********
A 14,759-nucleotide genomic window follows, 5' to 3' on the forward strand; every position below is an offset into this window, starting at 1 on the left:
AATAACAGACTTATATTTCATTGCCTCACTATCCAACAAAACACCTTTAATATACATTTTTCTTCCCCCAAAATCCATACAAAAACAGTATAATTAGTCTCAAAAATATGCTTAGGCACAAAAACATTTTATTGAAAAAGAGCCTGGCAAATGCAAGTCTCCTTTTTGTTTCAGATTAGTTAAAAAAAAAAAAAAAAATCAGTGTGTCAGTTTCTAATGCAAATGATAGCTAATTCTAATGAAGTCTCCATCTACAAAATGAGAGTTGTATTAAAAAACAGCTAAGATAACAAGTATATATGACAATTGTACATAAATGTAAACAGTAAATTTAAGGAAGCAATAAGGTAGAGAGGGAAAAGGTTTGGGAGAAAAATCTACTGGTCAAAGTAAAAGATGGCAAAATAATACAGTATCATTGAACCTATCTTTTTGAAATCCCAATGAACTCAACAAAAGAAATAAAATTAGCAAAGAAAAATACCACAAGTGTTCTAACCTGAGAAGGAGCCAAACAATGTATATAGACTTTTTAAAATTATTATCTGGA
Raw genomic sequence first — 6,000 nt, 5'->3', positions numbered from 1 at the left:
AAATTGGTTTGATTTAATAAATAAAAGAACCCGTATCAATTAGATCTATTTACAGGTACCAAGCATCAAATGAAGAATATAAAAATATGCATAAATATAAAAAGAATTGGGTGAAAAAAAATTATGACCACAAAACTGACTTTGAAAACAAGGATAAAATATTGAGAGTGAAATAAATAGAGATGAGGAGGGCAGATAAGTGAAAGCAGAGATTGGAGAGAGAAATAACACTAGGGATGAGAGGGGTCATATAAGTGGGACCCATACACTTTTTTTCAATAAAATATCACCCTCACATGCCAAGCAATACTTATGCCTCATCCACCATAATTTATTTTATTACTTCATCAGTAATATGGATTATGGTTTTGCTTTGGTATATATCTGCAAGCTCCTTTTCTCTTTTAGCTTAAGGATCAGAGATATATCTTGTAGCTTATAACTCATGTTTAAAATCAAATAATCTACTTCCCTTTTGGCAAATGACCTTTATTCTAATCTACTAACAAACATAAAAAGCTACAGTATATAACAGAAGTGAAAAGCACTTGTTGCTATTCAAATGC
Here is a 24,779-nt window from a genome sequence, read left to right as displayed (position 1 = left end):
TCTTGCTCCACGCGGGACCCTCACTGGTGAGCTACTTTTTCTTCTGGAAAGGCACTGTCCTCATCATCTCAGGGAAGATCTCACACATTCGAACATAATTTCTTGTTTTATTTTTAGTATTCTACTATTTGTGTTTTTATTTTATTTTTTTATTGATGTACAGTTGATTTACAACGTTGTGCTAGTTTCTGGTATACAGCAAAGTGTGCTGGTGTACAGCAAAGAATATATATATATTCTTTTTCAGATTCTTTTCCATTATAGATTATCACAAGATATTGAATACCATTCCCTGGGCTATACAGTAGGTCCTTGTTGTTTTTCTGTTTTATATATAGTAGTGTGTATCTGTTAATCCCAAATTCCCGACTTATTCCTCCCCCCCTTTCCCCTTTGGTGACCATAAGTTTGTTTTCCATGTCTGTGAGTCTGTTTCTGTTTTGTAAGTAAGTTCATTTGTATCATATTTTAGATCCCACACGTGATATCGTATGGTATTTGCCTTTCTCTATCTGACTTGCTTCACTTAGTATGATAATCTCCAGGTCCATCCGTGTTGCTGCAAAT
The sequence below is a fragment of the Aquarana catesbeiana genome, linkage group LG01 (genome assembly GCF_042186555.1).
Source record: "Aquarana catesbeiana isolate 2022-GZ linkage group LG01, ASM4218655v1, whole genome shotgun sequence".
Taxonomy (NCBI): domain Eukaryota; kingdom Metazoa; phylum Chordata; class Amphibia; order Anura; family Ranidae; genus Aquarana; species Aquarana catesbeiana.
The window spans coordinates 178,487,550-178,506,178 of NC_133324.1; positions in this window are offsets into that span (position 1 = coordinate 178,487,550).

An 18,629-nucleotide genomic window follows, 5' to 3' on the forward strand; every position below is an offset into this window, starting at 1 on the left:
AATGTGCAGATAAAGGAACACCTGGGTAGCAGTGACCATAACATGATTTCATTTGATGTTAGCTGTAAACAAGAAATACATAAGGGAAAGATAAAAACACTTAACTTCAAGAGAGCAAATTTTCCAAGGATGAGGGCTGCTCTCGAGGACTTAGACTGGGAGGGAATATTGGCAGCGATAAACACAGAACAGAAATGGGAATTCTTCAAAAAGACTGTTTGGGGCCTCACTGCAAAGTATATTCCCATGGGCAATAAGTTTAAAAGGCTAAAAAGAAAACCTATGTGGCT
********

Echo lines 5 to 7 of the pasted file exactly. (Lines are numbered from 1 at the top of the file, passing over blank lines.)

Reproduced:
Here is a 24,779-nt window from a genome sequence, read left to right as displayed (position 1 = left end):
TCTTGCTCCACGCGGGACCCTCACTGGTGAGCTACTTTTTCTTCTGGAAAGGCACTGTCCTCATCATCTCAGGGAAGATCTCACACATTCGAACATAATTTCTTGTTTTATTTTTAGTATTCTACTATTTGTGTTTTTATTTTATTTTTTTATTGATGTACAGTTGATTTACAACGTTGTGCTAGTTTCTGGTATACAGCAAAGTGTGCTGGTGTACAGCAAAGAATATATATATATTCTTTTTCAGATTCTTTTCCATTATAGATTATCACAAGATATTGAATACCATTCCCTGGGCTATACAGTAGGTCCTTGTTGTTTTTCTGTTTTATATATAGTAGTGTGTATCTGTTAATCCCAAATTCCCGACTTATTCCTCCCCCCCTTTCCCCTTTGGTGACCATAAGTTTGTTTTCCATGTCTGTGAGTCTGTTTCTGTTTTGTAAGTAAGTTCATTTGTATCATATTTTAGATCCCACACGTGATATCGTATGGTATTTGCCTTTCTCTATCTGACTTGCTTCACTTAGTATGATAATCTCCAGGTCCATCCGTGTTGCTGCAAAT
The sequence below is a fragment of the Aquarana catesbeiana genome, linkage group LG01 (genome assembly GCF_042186555.1).